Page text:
Sales secondary in this business model

Times Staff Writer

Mash-up artist Girl Talk’s new album, “Feed the Animals” comes with some impressive numbers: About 300 sampled songs on 14 tracks that play for a manic 55 minutes.

One number it doesn’t come with, however, is a price.

That’s because Girl Talk, as Gregg Gillis calls himself, is adopting the model pioneered by artists such as Radiohead that allows fans to name their own price for a digital download of his new album. Although Radiohead never disclosed how many downloads it sold, it didn’t appear to harm CD sales when the album was released several months later.

Gillis’ strategy will test whether an independent artist who has never benefited from the backing of a major record label can build an audience and generate income on the experimental pay-what-you-want model. At the same time, “Feed the Animals” must maintain a low-enough profile to ensure the samples -- brief excerpts from other artists’ music -- used without permission on the album go uncontested by their copyright holders.


“It’s a perfect model for the kinds of acts that appeal to a devoted group of fans who are older than teenagers on average, and who are computer literate,” said Aram Sinnreich, managing partner at Radar Research, a media consulting firm. “Anybody who’s a fan of remixes and mash-ups is going to be inclined in that direction.”

Whether they will be sufficiently inclined to pay for something they can also get free is an open question. “Feed the Animals” is the fourth album from Gillis, a Pittsburgh resident known for taking samples from the music of other artists and mixing them into a new song. A single track on “Feed the Animals” can include more than a dozen snippets of songs from such artists as Kanye West, Ace of Base, Cat Stevens and Salt-N-Pepa.

Several retailers -- including iTunes -- wouldn’t sell Gillis’ 2006 “Night Ripper” when it was released because he had not obtained permission to use the samples in the album.

This time, however, there is no middleman to block sales.

People who want to buy Gillis’ new album simply go to the Internet site and type in the price they are willing to pay for the download. If they don’t want to pay, they must check off one of eight reasons, including “I may donate later,” “I can’t afford to pay,” and “I don’t really like Girl Talk,” before downloading. Those who pay $10 (plus shipping) also will get a CD sent to them when it’s released in September.

But how much revenue “Feed the Animals” collects will not be the sole measure of the model’s success, said Philo T. Farnsworth, founder of Illegal Art (who borrowed his name from the inventor of the television). The music label’s roster includes Girl Talk. The pay-what-you-want model has an additional value -- some would argue it’s primary value -- in raising awareness about an artist’s work.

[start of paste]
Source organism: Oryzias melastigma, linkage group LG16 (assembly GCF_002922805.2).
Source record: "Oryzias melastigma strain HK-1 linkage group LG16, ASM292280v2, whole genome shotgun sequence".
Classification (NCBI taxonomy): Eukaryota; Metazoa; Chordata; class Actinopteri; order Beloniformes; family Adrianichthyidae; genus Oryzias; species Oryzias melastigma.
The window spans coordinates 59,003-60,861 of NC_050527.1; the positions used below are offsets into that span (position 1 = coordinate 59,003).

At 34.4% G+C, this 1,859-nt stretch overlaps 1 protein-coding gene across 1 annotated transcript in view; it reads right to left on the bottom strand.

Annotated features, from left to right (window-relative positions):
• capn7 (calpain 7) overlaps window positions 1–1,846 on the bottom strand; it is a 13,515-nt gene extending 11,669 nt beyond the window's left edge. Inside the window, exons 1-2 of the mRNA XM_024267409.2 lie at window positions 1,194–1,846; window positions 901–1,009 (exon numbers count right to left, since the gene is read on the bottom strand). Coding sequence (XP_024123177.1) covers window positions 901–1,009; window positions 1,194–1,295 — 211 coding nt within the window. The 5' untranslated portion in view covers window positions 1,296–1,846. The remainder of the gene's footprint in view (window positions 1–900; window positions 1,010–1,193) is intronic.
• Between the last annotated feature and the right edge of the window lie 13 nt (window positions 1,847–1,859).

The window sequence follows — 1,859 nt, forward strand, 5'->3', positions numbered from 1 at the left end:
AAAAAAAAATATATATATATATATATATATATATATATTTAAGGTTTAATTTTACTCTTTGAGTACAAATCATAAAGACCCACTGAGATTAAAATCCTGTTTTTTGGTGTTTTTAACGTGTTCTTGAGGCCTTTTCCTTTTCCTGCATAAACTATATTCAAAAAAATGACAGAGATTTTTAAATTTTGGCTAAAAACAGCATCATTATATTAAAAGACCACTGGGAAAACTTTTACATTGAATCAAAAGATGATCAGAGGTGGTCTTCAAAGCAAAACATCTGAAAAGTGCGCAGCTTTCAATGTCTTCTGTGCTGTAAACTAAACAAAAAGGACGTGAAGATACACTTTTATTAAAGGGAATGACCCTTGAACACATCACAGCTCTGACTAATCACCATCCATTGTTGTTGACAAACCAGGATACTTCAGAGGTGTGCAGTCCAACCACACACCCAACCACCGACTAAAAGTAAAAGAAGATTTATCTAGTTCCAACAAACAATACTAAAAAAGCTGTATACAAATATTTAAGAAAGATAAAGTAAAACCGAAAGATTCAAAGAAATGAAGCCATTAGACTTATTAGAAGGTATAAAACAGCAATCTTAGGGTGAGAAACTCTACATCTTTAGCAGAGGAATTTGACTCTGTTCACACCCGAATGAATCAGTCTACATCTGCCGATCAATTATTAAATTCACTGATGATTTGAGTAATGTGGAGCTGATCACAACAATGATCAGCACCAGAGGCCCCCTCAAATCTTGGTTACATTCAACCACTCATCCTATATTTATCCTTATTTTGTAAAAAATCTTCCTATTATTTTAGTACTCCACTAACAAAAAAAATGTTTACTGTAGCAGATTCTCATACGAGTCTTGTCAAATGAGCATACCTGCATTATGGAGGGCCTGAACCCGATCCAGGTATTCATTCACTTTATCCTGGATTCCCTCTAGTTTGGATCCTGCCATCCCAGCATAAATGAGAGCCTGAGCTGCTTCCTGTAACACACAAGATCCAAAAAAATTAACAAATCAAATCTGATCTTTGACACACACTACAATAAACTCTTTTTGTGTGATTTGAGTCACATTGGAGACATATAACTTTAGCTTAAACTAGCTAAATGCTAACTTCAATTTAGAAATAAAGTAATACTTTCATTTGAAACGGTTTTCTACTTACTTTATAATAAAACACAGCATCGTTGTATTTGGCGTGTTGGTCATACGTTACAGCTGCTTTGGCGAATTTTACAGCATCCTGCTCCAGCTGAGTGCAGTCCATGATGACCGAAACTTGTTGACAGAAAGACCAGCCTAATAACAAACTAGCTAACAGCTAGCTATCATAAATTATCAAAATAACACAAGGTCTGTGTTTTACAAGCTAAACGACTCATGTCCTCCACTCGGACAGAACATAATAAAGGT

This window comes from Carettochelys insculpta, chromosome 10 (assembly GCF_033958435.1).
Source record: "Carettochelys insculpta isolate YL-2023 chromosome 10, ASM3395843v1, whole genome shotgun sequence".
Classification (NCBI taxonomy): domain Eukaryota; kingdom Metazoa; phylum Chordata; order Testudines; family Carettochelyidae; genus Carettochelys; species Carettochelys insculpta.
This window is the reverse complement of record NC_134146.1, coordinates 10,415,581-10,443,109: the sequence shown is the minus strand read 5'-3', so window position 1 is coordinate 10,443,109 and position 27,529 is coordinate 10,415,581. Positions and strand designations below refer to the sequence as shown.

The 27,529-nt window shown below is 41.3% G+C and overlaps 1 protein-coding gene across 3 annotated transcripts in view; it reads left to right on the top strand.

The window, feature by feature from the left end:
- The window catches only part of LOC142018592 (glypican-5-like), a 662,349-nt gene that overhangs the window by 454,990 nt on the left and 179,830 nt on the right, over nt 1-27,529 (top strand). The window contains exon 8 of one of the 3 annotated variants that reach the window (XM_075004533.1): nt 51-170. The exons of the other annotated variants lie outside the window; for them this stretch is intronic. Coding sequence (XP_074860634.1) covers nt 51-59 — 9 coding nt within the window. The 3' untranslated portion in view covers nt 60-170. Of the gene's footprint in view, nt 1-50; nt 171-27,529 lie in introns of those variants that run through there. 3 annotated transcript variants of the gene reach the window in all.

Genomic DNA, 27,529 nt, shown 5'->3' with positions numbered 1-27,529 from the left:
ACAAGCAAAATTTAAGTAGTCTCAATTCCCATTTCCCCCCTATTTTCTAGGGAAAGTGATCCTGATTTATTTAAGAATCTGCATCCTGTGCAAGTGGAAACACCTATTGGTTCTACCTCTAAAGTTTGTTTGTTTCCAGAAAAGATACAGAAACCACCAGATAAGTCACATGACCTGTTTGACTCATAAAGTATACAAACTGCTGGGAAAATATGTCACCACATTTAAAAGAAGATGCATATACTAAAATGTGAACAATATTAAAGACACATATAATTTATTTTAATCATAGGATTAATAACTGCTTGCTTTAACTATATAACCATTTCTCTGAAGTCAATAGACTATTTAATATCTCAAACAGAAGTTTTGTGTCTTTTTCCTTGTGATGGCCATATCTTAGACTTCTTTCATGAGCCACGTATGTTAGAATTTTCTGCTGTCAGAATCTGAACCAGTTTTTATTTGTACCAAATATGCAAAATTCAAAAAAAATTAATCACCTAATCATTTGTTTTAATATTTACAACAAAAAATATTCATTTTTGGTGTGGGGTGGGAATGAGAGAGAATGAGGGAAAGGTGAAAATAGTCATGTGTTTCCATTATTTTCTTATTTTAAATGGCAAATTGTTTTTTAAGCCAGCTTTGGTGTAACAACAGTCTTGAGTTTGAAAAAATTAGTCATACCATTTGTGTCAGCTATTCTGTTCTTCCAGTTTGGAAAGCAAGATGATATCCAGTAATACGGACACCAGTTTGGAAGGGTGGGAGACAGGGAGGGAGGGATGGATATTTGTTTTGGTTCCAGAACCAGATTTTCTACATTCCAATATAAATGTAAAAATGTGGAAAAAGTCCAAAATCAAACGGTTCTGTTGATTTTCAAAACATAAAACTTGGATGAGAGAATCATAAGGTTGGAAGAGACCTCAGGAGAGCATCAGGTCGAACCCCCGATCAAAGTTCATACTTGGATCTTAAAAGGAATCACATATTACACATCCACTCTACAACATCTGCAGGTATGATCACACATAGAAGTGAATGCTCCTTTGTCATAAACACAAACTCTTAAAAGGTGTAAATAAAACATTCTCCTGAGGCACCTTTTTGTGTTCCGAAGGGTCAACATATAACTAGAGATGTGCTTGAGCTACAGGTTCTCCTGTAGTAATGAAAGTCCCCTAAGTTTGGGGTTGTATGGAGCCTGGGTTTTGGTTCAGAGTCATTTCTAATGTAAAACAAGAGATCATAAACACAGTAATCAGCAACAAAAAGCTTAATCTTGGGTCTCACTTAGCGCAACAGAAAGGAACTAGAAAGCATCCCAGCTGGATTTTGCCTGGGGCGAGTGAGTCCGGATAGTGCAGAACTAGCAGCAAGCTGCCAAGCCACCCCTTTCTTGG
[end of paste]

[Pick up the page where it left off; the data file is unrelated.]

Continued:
“Even if everyone who downloads it doesn’t pay, even if they get it all for free, it creates fan loyalty and exposes the artist to a lot of people who may not have been exposed to him otherwise,” Farnsworth said. Gillis, who earns most of his money touring, agreed.


“Priority No. 1 is getting the music out there,” he said.

Even though Gillis and Farnsworth won’t divulge sales, they say they are satisfied with the album’s performance. Farnsworth said most people who bought the download paid about $10, with a few offering $20 and one benefactor even paying $50.

But despite Girl Talk’s fan following, several thousand downloaders opted not to pay, which raises the question: If people expect so much free from the Internet, in the end will they be willing to pay for music if they don’t have to?

That prospect doesn’t worry Ian Rogers, former head of Yahoo Music and current chief executive of Topspin Media, which develops pay-what-you-want software for music artists. He thinks that because the model lets artists connect with fans, sales will result.

“Everybody can probably name three or four artists for whom they would go out of pocket in a larger-than-normal way, whether that’s pay-what-you-want, a subscription service for Pearl Jam shows or a $300 box set of Trent Reznor,” Rogers said, mentioning the Nine Inch Nails front man who has experimented with various pricing models.

More troubling for Farnsworth than those who downloaded without paying was the tapering interest among fans after a few days, suggesting that the pay-what-you-want model may be good at garnering publicity to create an event but can’t sustain itself.

“The big question on my mind is whether this will work in the long run,” Farnsworth said. “How many people will still want to pay for this in six months?”


Nonetheless, Farnsworth says he’s not deterred and wants to move his entire roster of 12 artists to a pay-what-you-want model beginning this month. He will include recordings that have previously been released on CD. “With the older material, we have nothing to lose,” he said. The first will be Steinski, a hip-hop and sampling pioneer who is one of Illegal Art’s biggest names.

That’s nice, but it all may be a bit overwhelming for fans, who may not want to be taxed with determining how much to pay for each album they purchase, said Sinnreich of Radar Research. Unlike iTunes, for example, where every track costs 99 cents, Sinnreich noted that people may not want to make the effort to assign a value for each purchase.

“Ultimately it’s just too much work for the consumer,” Sinnreich said. “This is an intelligent way to use the marketplace to create dialogue between artists and fans. But it’s not an indication of what the industry will look like in the future.”